Rhea V. Silvosa worked as the program officer for the Annual Peacebuilding Training Program of the Mindanao Peacebuilding Institute, coordinating an international training and developing training in peacebuilding and conflict transformation. She is actively involved in civil society groups that advocate for human rights and restorative and transitional justices. She holds a bachelor’s degree in secondary education (cum laude) from the Mindanao State University-Iligan Institute of Technology. As a master of global affairs student, Rhea was the recipient of a Kroc Institute Fellowship.
Maria Isabel Leon Gomez Sonet holds a BA in global studies with an international development concentration. She has worked with the Chicago Religious Leadership Network on Latin America on issues regarding U.S. foreign policy to Latin American, human and immigration rights, and social justice. Marisa has also interned at the Auschwitz Institute for Peace and Reconciliation on genocide and mass atrocities prevention. Most recently, she interned at at the Trust for the Americas, an organization affiliated to the Organization of America States in Washington, DC, for economic and social inclusion in Latin America and the Caribbean. As a master of global affairs student, Maria was the recipient of a Kroc Institute Fellowship.
Angelina Soriano is the founding leader of institutional relations and networks of the Human Dignity Center at Tecnologico de Monterrey University in Mexico, where she oversees gender equality, diversity and inclusion strategies, and programs and policies nationwide. Through her work she has advanced the understanding of the fundamentals of human dignity applied to policies and conflict resolution.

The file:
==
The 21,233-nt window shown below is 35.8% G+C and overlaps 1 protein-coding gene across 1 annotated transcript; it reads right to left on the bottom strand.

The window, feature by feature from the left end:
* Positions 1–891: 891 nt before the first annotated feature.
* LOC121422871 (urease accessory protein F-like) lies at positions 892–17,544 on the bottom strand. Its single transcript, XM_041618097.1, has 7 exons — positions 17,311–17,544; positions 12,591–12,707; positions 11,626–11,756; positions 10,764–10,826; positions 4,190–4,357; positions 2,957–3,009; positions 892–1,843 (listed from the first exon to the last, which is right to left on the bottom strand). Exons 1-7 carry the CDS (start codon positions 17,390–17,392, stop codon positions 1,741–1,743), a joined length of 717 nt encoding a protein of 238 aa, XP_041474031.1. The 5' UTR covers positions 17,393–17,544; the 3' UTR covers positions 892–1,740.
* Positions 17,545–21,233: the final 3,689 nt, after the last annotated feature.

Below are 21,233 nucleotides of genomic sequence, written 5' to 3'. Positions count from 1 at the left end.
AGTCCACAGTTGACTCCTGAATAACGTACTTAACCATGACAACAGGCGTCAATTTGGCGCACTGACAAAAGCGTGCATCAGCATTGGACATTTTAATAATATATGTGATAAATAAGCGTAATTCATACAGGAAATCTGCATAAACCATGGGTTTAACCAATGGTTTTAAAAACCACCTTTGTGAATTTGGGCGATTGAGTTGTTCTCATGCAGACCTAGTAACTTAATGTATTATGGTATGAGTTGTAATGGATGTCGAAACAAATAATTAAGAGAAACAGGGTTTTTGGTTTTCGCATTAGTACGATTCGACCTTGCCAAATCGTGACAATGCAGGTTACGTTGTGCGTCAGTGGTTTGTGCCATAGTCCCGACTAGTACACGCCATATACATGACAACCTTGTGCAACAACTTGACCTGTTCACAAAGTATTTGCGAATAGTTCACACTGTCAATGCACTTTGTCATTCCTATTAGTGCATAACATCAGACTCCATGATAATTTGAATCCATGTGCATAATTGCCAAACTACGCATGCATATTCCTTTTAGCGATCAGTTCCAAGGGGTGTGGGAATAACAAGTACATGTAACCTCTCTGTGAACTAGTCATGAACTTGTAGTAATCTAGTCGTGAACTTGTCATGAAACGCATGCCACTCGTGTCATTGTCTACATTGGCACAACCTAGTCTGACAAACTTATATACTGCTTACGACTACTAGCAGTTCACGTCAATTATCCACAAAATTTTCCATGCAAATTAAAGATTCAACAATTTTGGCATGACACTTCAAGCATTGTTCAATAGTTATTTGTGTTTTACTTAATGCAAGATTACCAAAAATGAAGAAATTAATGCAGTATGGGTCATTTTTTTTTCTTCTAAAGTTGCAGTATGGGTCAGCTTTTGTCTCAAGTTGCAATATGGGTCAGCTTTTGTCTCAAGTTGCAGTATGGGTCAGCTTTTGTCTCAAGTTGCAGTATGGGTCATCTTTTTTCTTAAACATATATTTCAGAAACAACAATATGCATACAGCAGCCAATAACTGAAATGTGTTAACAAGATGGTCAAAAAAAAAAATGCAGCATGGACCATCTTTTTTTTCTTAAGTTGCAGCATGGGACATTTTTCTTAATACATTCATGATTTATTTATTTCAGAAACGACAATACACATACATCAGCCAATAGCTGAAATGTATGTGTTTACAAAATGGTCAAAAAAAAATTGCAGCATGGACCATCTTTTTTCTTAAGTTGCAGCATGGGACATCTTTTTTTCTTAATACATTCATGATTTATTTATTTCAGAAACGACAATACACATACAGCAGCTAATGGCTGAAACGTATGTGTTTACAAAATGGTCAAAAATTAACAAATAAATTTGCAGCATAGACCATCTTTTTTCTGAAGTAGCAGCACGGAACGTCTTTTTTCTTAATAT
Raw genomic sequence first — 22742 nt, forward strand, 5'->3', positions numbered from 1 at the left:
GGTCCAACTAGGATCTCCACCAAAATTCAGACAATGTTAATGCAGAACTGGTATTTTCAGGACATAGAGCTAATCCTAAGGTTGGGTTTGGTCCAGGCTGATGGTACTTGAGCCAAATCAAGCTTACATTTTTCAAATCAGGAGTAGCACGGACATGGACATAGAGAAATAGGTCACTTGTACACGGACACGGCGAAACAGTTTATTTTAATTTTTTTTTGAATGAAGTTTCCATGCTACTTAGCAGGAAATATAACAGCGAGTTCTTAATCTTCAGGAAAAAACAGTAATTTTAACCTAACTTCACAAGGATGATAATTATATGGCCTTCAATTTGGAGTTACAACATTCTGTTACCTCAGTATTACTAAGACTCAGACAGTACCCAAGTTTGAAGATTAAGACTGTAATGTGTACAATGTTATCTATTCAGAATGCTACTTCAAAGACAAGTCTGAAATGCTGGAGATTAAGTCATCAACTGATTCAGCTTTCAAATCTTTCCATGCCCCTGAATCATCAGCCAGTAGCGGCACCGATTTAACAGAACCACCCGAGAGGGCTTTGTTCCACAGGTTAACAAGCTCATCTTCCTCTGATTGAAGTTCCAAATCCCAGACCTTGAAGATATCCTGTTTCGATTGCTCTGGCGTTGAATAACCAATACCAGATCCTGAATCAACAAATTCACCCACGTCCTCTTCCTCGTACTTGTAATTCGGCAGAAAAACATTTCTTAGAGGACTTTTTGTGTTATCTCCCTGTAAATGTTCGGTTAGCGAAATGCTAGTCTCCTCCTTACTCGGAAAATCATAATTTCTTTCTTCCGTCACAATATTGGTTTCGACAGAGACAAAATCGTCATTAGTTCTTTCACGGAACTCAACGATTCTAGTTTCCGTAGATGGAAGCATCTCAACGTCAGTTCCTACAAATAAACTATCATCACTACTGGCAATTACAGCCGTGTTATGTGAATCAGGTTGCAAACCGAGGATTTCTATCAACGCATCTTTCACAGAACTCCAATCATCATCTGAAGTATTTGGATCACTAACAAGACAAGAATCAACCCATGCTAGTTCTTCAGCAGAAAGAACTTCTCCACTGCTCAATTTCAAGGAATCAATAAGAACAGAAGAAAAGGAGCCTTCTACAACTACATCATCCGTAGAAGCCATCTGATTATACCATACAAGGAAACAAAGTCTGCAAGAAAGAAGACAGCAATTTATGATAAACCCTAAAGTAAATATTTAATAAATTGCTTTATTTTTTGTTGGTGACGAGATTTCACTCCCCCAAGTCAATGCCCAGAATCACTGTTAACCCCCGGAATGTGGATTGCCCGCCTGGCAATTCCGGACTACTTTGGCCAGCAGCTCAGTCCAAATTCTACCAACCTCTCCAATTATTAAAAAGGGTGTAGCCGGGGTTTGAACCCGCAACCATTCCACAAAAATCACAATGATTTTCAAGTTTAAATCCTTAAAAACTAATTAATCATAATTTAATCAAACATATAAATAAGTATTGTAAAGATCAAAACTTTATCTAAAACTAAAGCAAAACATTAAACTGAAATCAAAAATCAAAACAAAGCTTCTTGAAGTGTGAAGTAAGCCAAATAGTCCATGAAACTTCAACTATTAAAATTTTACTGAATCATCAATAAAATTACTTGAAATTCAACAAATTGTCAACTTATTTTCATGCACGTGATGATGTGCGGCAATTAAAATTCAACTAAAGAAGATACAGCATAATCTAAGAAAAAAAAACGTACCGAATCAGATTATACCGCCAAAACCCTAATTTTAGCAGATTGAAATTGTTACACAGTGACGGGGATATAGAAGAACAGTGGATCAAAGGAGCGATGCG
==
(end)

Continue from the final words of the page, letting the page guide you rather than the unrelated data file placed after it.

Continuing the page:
Angelina previously worked at the vice presidency for international affairs at Tecnológico de Monterrey. As the coordinator of strategic international relations, she focused in strengthening binational cooperation between Mexico and the US in the philanthropic, social innovation, and development arenas. She is a member of the World Economic Forum’s Global Shaper Community and is the co-founder of Solidaridad Mexico, an initiative to engage people in social causes.
Angelina graduated with honors from Tecnológico de Monterrey University, earning a bachelor’s degree in law with a concentration in leadership for social development.
Djiba Soumaoro most recently served as advisor to the nonprofit Mali Rising Foundation, which empowers the children of Mali through education. He also has worked as a translator for medical teams and for the NGO Ouelessebougou Alliance in Mali, an organization focused on education, health, and economic development. He speaks Bambara, the lingua franca in Mali, as well as French. He holds a B.A. in political science from Utah Valley University. As a master of global affairs student, Djiba was the recipient of a Thomas D. McCloskey Peace Fellowship.